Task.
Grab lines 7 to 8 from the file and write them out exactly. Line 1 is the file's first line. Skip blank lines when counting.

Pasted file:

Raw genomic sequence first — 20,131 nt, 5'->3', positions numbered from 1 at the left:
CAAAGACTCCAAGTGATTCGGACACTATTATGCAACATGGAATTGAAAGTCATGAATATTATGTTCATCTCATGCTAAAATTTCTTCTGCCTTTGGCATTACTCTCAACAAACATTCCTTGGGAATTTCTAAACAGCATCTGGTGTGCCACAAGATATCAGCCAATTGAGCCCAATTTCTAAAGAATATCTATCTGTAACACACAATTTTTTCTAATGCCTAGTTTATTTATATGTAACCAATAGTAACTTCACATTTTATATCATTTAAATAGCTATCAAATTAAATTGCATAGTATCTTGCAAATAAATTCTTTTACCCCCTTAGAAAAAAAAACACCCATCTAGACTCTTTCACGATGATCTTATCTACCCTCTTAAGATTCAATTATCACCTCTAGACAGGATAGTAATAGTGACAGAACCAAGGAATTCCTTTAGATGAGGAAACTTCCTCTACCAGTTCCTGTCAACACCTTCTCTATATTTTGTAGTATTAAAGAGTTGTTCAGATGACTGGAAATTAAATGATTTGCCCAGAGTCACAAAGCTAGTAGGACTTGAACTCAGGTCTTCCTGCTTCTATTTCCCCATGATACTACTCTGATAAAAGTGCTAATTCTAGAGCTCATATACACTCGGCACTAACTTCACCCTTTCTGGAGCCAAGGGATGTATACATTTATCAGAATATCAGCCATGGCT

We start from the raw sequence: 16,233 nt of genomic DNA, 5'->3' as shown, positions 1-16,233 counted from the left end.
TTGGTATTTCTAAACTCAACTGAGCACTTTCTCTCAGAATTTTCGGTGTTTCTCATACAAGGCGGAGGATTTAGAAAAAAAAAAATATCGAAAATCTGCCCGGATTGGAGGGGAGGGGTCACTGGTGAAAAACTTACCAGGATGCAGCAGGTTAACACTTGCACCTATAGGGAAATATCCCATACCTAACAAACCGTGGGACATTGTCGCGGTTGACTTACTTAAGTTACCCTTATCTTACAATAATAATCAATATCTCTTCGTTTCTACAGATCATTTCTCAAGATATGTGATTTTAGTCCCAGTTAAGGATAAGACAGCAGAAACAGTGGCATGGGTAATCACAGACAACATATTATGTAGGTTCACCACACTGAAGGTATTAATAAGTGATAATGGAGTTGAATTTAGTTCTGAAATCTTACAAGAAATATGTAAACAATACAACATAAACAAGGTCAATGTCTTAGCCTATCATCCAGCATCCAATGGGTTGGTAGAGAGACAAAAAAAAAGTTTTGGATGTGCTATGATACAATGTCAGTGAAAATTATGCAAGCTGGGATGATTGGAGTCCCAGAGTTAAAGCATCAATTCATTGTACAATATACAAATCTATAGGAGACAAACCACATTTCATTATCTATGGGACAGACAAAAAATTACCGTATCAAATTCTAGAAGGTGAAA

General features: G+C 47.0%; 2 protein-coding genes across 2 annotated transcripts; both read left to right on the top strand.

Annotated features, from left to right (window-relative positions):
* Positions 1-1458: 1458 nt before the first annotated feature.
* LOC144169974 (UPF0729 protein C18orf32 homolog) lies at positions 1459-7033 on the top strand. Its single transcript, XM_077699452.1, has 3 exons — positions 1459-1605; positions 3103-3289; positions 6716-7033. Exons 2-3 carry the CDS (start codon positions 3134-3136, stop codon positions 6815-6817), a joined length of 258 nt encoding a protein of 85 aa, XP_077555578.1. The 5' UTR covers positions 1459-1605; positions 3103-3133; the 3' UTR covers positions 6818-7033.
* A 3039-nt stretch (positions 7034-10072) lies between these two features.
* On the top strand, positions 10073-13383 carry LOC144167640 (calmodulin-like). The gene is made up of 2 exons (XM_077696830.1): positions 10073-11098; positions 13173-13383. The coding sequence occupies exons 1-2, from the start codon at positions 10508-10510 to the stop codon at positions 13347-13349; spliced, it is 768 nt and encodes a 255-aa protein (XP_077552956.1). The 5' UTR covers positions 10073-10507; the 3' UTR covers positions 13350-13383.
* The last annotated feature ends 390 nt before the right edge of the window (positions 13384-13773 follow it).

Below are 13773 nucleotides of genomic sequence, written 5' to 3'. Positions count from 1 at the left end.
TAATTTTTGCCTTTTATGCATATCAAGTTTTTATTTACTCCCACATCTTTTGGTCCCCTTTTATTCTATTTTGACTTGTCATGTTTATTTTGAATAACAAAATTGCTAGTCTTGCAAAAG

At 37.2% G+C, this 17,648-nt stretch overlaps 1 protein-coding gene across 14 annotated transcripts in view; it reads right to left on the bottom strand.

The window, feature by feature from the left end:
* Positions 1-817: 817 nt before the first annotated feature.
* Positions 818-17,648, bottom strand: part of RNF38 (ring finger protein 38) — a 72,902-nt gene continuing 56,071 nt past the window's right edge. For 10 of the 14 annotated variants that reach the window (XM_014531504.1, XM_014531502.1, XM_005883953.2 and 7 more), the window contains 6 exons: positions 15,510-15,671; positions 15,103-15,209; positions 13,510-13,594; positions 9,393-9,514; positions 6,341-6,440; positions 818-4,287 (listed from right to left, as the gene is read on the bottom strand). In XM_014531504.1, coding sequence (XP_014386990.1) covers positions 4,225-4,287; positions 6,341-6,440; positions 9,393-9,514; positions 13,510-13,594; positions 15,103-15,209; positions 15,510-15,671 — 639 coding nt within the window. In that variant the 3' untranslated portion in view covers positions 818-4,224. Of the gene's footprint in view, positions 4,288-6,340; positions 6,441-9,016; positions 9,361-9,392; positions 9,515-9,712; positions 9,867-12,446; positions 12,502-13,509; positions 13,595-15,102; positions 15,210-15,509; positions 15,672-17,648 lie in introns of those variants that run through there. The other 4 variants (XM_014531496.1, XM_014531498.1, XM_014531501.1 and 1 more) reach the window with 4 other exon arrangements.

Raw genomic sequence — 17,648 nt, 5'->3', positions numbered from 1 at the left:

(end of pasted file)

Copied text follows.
* Positions 1-1458: 1458 nt before the first annotated feature.
* LOC144169974 (UPF0729 protein C18orf32 homolog) lies at positions 1459-7033 on the top strand. Its single transcript, XM_077699452.1, has 3 exons — positions 1459-1605; positions 3103-3289; positions 6716-7033. Exons 2-3 carry the CDS (start codon positions 3134-3136, stop codon positions 6815-6817), a joined length of 258 nt encoding a protein of 85 aa, XP_077555578.1. The 5' UTR covers positions 1459-1605; positions 3103-3133; the 3' UTR covers positions 6818-7033.